On 25 November 2016, the Campaign newsletter reported the case of “Paula” from Galicia, who in 2012 had learned seven months into her pregnancy, due to errors during antenatal diagnosis, that the fetus she was carrying had an anomaly incompatible with life. As she was unable to find anyone who would terminate the pregnancy in Galicia, the Galician public health service, SERGAS, declared that “in order to respect the professionals’ right to objection on … Continued
In as far as the regulation of abortion deals with issues like how and to what extent can women’s capacity to gestate and give birth be controlled, and by whom, any discourse on abortion necessarily reflects a construction of women’s citizenship, hence of gender. The question is, which is the ruling construction? Behind non-legal discourses that focus on human life and public power’s duty to protect it, there lies the modern construction of gender that articulates women’s passive citizenship within the state. This is also true of confrontational discourses that construct women and the fetus as potential adversaries. Both discourses are traditional in continental Europe. Yet, they are being superseded by an understanding of abortion from the perspective of women’s active citizenship. Spanish Organic Act 2/2010 stands as part of this trend. Not surprisingly, governmental attempts to reinstate women’s passive citizenship in this matter have met stark resistance.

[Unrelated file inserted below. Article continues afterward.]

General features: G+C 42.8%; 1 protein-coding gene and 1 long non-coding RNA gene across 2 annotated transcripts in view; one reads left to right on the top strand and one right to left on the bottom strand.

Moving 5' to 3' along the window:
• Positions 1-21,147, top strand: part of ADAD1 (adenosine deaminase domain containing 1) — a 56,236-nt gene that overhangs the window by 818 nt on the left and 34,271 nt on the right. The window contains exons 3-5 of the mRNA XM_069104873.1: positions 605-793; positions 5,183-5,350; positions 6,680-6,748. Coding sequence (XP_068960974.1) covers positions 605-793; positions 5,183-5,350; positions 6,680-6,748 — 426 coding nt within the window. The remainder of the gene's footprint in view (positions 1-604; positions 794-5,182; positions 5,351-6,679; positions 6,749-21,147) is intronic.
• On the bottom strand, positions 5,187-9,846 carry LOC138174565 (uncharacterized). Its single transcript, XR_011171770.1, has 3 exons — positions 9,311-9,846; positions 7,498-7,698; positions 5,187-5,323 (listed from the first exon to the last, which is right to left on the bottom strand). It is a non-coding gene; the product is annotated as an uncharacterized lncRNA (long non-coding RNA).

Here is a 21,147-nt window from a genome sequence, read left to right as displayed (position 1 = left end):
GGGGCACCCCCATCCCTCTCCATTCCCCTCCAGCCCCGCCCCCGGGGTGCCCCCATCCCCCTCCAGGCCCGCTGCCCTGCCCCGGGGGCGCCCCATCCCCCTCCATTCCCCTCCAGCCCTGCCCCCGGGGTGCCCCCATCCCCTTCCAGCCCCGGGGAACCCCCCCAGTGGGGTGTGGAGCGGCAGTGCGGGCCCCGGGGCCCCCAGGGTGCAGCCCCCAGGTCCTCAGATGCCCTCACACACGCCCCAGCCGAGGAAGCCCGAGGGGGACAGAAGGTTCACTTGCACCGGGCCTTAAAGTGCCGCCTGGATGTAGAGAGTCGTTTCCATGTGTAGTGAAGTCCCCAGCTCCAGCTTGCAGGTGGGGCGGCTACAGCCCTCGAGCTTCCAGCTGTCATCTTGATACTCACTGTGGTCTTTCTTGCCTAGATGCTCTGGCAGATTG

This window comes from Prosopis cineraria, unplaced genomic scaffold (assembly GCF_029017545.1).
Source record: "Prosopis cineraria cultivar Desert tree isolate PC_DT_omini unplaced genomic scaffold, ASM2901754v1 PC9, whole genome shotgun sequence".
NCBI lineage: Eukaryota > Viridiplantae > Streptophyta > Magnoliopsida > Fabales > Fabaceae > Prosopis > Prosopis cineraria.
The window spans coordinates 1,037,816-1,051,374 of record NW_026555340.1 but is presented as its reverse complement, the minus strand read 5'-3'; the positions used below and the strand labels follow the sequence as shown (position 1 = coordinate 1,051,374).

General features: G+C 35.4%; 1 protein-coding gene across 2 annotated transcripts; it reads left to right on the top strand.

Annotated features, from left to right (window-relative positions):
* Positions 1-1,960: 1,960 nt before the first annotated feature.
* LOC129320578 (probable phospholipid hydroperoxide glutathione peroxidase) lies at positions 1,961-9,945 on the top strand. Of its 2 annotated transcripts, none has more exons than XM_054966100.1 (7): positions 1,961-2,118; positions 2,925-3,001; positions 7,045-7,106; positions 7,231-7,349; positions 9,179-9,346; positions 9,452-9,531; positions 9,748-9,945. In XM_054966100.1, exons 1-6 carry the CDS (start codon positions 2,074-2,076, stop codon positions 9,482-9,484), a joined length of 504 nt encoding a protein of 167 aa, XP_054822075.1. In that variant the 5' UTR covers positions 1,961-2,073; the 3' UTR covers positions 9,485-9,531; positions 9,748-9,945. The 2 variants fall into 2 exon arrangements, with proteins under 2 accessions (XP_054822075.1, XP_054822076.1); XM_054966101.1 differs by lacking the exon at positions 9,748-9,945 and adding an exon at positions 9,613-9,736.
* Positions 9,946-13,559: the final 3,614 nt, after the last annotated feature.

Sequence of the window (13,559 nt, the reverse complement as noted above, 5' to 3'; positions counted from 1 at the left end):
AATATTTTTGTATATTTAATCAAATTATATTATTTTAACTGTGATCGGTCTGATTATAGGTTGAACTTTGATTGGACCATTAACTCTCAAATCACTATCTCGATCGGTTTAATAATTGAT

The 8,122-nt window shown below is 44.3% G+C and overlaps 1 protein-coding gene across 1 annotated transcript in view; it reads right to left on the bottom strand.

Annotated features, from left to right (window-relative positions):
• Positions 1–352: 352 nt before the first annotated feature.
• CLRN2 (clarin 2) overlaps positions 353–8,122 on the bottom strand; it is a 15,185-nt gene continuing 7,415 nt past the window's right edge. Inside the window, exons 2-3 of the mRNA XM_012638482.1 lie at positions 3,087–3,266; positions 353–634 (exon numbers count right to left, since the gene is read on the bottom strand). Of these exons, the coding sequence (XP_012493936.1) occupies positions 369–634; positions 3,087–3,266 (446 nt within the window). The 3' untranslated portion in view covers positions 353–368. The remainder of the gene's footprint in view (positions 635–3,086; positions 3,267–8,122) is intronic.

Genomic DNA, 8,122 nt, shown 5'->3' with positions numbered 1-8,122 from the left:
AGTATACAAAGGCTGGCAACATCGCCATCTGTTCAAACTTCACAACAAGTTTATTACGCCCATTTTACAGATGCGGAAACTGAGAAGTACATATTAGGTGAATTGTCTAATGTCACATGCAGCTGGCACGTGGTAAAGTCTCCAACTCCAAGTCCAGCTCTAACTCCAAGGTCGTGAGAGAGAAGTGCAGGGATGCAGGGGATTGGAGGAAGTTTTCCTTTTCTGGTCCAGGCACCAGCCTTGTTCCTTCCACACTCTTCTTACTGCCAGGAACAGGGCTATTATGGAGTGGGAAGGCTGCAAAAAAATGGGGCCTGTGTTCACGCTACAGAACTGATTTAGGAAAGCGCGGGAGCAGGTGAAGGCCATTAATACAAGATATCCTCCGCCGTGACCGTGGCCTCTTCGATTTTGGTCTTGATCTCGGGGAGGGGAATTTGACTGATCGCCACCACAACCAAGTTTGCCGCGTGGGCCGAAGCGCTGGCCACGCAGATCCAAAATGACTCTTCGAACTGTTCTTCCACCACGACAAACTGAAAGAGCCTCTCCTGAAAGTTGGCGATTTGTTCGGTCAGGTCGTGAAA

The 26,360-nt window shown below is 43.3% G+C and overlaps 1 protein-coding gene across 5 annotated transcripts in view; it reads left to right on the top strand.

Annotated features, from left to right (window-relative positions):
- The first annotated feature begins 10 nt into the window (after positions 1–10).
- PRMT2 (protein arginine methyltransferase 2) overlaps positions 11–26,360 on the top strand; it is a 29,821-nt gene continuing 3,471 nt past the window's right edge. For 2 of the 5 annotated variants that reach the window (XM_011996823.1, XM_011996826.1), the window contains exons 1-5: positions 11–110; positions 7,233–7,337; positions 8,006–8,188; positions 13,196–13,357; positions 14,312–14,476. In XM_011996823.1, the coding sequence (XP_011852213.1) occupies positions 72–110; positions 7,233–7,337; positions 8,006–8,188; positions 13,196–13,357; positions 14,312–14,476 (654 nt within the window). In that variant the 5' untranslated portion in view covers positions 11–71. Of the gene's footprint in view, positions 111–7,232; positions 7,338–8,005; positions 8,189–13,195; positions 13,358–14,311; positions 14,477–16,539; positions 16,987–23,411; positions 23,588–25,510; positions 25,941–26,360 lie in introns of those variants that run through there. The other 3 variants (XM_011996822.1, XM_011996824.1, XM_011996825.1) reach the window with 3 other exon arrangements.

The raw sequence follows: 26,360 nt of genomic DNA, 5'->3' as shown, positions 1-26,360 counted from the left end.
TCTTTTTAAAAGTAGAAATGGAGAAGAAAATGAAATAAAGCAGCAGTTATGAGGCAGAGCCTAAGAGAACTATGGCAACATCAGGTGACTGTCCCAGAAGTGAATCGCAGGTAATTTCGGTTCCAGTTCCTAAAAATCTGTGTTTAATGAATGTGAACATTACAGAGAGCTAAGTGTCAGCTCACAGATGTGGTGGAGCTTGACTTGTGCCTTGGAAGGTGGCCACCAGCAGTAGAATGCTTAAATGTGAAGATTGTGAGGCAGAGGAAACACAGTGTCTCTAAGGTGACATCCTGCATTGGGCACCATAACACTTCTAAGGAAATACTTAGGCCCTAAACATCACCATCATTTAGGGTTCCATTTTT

This article explores obstetricians-gynaecologists’ experiences and attitudes towards abortion, based on two mixed-methods studies respectively undertaken in Italy in 2011–2012, and in Spain (Cataluña) in 2013–2015. Short questionnaires and in-depth interviews were conducted with 54 obstetricians-gynaecologists at 4 hospitals providing abortion care in Rome and Milan, and with 23 obstetricians-gynaecologists at 2 hospitals and one clinic providing abortion care in Barcelona.
The Spanish Federation of Family Planning (FPFE) and Médicos del Mundo (Doctors of the World) have prepared this report jointly with the Alliance for Solidarity, National Federation of Lesbians, Gays, Transsexuals and Bisexuals (FELGTB), Forum for Feminist Politics, Shadow CEDAW Platform, and others, and presented it recently in Madrid.
The health system in Galicia, northwest Spain, was ordered to compensate a woman who lost her uterus after a hospital refused to do an abortion as an emergency obstetric procedure and sent her 354 miles to Madrid, so that she nearly lost her life. The events happened four years ago.